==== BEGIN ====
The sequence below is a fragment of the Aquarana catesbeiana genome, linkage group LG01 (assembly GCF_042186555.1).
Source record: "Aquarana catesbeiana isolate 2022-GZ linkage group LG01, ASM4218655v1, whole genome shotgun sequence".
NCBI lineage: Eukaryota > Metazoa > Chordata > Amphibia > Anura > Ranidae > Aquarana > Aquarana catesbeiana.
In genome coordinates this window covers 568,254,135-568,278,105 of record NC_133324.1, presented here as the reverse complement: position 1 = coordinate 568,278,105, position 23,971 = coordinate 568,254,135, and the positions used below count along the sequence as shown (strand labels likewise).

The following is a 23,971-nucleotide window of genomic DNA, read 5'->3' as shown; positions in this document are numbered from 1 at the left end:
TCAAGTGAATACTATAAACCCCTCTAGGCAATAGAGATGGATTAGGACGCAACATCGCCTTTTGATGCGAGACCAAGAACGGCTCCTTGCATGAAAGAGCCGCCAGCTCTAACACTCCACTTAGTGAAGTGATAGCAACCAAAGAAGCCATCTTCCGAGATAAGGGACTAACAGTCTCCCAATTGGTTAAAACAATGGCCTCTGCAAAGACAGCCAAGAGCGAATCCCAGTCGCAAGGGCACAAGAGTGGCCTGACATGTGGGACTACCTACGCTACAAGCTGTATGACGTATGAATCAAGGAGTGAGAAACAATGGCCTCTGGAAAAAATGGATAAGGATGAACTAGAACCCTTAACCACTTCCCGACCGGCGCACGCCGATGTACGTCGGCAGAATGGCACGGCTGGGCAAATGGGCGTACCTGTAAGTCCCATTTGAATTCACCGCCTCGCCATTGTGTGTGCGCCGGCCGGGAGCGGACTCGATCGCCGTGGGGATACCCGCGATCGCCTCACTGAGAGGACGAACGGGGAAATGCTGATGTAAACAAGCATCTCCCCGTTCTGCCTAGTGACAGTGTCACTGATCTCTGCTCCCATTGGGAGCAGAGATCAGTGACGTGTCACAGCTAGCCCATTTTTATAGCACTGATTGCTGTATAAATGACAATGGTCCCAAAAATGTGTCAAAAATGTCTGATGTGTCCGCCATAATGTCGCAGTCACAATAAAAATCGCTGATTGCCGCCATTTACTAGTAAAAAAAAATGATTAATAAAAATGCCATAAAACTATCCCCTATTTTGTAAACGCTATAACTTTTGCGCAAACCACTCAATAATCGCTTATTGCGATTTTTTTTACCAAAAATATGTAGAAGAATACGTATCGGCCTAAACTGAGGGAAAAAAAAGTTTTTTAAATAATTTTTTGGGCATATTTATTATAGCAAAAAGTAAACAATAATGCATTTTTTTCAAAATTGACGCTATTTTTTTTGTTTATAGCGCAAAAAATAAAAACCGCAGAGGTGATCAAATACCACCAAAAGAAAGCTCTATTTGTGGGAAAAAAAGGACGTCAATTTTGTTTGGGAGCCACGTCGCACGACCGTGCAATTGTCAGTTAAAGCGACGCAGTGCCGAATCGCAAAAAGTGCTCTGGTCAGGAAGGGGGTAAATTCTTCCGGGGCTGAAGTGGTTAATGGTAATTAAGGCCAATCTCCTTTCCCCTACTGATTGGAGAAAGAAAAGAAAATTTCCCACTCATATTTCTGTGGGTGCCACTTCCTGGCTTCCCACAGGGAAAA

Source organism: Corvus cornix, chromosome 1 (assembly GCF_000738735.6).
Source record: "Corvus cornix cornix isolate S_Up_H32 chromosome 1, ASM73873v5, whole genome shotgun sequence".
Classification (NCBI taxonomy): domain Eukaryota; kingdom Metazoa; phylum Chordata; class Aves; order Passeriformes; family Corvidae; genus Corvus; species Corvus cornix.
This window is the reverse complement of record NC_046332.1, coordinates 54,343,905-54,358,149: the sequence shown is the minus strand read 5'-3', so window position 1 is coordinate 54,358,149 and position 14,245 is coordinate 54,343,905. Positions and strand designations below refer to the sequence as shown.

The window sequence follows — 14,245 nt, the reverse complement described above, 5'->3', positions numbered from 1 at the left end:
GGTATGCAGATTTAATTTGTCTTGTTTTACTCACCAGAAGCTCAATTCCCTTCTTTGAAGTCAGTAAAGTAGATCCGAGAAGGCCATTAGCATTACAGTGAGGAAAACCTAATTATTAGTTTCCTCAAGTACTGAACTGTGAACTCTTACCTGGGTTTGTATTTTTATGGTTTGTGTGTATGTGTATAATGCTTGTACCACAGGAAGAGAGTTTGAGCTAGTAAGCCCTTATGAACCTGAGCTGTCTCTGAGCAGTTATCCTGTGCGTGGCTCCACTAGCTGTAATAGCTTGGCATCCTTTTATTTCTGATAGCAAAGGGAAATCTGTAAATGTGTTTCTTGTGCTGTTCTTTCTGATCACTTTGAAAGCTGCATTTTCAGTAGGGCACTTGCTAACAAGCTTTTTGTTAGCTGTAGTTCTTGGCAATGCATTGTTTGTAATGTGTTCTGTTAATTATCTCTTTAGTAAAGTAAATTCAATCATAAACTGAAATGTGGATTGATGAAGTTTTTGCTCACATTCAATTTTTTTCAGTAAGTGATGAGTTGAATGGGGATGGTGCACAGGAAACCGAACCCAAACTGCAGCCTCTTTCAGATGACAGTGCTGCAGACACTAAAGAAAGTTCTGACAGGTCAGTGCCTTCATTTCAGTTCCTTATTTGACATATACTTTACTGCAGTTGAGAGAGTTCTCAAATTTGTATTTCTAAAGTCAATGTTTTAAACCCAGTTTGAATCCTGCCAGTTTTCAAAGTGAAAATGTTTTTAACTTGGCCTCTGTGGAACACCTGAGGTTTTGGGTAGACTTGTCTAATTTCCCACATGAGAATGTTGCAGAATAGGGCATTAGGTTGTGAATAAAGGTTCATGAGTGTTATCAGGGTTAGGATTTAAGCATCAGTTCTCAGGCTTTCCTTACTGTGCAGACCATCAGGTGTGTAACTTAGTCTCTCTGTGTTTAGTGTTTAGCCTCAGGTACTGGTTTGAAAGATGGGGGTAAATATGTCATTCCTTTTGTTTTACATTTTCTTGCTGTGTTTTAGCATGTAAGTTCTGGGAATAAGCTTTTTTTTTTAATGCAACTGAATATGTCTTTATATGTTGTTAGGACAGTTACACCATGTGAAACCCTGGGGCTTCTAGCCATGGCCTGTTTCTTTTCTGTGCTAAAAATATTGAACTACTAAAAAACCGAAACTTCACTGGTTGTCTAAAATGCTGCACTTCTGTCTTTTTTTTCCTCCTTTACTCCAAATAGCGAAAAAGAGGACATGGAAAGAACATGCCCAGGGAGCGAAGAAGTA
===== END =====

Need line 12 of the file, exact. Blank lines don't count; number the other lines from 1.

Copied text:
GGTATGCAGATTTAATTTGTCTTGTTTTACTCACCAGAAGCTCAATTCCCTTCTTTGAAGTCAGTAAAGTAGATCCGAGAAGGCCATTAGCATTACAGTGAGGAAAACCTAATTATTAGTTTCCTCAAGTACTGAACTGTGAACTCTTACCTGGGTTTGTATTTTTATGGTTTGTGTGTATGTGTATAATGCTTGTACCACAGGAAGAGAGTTTGAGCTAGTAAGCCCTTATGAACCTGAGCTGTCTCTGAGCAGTTATCCTGTGCGTGGCTCCACTAGCTGTAATAGCTTGGCATCCTTTTATTTCTGATAGCAAAGGGAAATCTGTAAATGTGTTTCTTGTGCTGTTCTTTCTGATCACTTTGAAAGCTGCATTTTCAGTAGGGCACTTGCTAACAAGCTTTTTGTTAGCTGTAGTTCTTGGCAATGCATTGTTTGTAATGTGTTCTGTTAATTATCTCTTTAGTAAAGTAAATTCAATCATAAACTGAAATGTGGATTGATGAAGTTTTTGCTCACATTCAATTTTTTTCAGTAAGTGATGAGTTGAATGGGGATGGTGCACAGGAAACCGAACCCAAACTGCAGCCTCTTTCAGATGACAGTGCTGCAGACACTAAAGAAAGTTCTGACAGGTCAGTGCCTTCATTTCAGTTCCTTATTTGACATATACTTTACTGCAGTTGAGAGAGTTCTCAAATTTGTATTTCTAAAGTCAATGTTTTAAACCCAGTTTGAATCCTGCCAGTTTTCAAAGTGAAAATGTTTTTAACTTGGCCTCTGTGGAACACCTGAGGTTTTGGGTAGACTTGTCTAATTTCCCACATGAGAATGTTGCAGAATAGGGCATTAGGTTGTGAATAAAGGTTCATGAGTGTTATCAGGGTTAGGATTTAAGCATCAGTTCTCAGGCTTTCCTTACTGTGCAGACCATCAGGTGTGTAACTTAGTCTCTCTGTGTTTAGTGTTTAGCCTCAGGTACTGGTTTGAAAGATGGGGGTAAATATGTCATTCCTTTTGTTTTACATTTTCTTGCTGTGTTTTAGCATGTAAGTTCTGGGAATAAGCTTTTTTTTTTAATGCAACTGAATATGTCTTTATATGTTGTTAGGACAGTTACACCATGTGAAACCCTGGGGCTTCTAGCCATGGCCTGTTTCTTTTCTGTGCTAAAAATATTGAACTACTAAAAAACCGAAACTTCACTGGTTGTCTAAAATGCTGCACTTCTGTCTTTTTTTTCCTCCTTTACTCCAAATAGCGAAAAAGAGGACATGGAAAGAACATGCCCAGGGAGCGAAGAAGTA